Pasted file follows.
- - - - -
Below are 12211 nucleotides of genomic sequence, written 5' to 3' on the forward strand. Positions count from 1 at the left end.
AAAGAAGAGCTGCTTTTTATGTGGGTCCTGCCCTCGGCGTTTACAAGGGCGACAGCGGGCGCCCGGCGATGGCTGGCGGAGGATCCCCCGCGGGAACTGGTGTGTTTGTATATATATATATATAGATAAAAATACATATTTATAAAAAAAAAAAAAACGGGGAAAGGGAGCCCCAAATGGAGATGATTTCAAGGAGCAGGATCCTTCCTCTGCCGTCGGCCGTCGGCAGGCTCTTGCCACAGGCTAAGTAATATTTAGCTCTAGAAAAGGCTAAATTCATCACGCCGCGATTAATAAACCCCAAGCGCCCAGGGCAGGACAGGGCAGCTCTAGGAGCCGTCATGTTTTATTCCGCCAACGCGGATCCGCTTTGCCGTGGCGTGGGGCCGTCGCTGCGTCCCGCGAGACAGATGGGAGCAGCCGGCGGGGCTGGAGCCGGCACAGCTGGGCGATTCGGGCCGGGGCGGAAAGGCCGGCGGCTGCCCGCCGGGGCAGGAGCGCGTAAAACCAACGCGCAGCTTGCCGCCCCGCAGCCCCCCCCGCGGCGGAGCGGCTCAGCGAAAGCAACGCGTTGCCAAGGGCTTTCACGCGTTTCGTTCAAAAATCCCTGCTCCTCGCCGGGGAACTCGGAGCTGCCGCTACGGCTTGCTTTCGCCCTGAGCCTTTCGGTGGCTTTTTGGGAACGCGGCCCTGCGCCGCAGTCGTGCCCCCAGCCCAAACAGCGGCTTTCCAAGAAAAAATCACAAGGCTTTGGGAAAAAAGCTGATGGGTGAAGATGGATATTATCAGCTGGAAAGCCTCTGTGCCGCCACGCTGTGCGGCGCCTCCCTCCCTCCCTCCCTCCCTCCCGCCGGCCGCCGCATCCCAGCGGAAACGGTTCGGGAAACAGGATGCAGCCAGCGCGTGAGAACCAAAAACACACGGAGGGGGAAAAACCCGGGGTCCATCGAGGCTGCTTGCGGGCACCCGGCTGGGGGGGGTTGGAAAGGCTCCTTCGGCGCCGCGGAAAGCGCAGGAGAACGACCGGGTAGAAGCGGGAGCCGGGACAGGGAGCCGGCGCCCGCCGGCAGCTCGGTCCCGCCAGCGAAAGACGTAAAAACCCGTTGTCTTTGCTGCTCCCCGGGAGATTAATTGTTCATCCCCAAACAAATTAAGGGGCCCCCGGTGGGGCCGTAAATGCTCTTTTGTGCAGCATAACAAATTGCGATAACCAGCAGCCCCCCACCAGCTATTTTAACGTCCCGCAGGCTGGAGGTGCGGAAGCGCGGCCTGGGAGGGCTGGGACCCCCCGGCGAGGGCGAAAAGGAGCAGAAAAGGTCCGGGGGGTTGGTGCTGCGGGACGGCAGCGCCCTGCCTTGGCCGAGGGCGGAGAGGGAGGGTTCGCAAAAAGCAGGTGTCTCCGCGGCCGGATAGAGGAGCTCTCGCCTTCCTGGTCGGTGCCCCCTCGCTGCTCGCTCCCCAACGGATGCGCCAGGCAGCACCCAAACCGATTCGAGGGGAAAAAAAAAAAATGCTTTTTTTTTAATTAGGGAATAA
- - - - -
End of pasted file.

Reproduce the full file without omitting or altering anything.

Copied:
Below are 12211 nucleotides of genomic sequence, written 5' to 3' on the forward strand. Positions count from 1 at the left end.
AAAGAAGAGCTGCTTTTTATGTGGGTCCTGCCCTCGGCGTTTACAAGGGCGACAGCGGGCGCCCGGCGATGGCTGGCGGAGGATCCCCCGCGGGAACTGGTGTGTTTGTATATATATATATATAGATAAAAATACATATTTATAAAAAAAAAAAAAACGGGGAAAGGGAGCCCCAAATGGAGATGATTTCAAGGAGCAGGATCCTTCCTCTGCCGTCGGCCGTCGGCAGGCTCTTGCCACAGGCTAAGTAATATTTAGCTCTAGAAAAGGCTAAATTCATCACGCCGCGATTAATAAACCCCAAGCGCCCAGGGCAGGACAGGGCAGCTCTAGGAGCCGTCATGTTTTATTCCGCCAACGCGGATCCGCTTTGCCGTGGCGTGGGGCCGTCGCTGCGTCCCGCGAGACAGATGGGAGCAGCCGGCGGGGCTGGAGCCGGCACAGCTGGGCGATTCGGGCCGGGGCGGAAAGGCCGGCGGCTGCCCGCCGGGGCAGGAGCGCGTAAAACCAACGCGCAGCTTGCCGCCCCGCAGCCCCCCCCGCGGCGGAGCGGCTCAGCGAAAGCAACGCGTTGCCAAGGGCTTTCACGCGTTTCGTTCAAAAATCCCTGCTCCTCGCCGGGGAACTCGGAGCTGCCGCTACGGCTTGCTTTCGCCCTGAGCCTTTCGGTGGCTTTTTGGGAACGCGGCCCTGCGCCGCAGTCGTGCCCCCAGCCCAAACAGCGGCTTTCCAAGAAAAAATCACAAGGCTTTGGGAAAAAAGCTGATGGGTGAAGATGGATATTATCAGCTGGAAAGCCTCTGTGCCGCCACGCTGTGCGGCGCCTCCCTCCCTCCCTCCCTCCCTCCCGCCGGCCGCCGCATCCCAGCGGAAACGGTTCGGGAAACAGGATGCAGCCAGCGCGTGAGAACCAAAAACACACGGAGGGGGAAAAACCCGGGGTCCATCGAGGCTGCTTGCGGGCACCCGGCTGGGGGGGGTTGGAAAGGCTCCTTCGGCGCCGCGGAAAGCGCAGGAGAACGACCGGGTAGAAGCGGGAGCCGGGACAGGGAGCCGGCGCCCGCCGGCAGCTCGGTCCCGCCAGCGAAAGACGTAAAAACCCGTTGTCTTTGCTGCTCCCCGGGAGATTAATTGTTCATCCCCAAACAAATTAAGGGGCCCCCGGTGGGGCCGTAAATGCTCTTTTGTGCAGCATAACAAATTGCGATAACCAGCAGCCCCCCACCAGCTATTTTAACGTCCCGCAGGCTGGAGGTGCGGAAGCGCGGCCTGGGAGGGCTGGGACCCCCCGGCGAGGGCGAAAAGGAGCAGAAAAGGTCCGGGGGGTTGGTGCTGCGGGACGGCAGCGCCCTGCCTTGGCCGAGGGCGGAGAGGGAGGGTTCGCAAAAAGCAGGTGTCTCCGCGGCCGGATAGAGGAGCTCTCGCCTTCCTGGTCGGTGCCCCCTCGCTGCTCGCTCCCCAACGGATGCGCCAGGCAGCACCCAAACCGATTCGAGGGGAAAAAAAAAAAATGCTTTTTTTTTAATTAGGGAATAA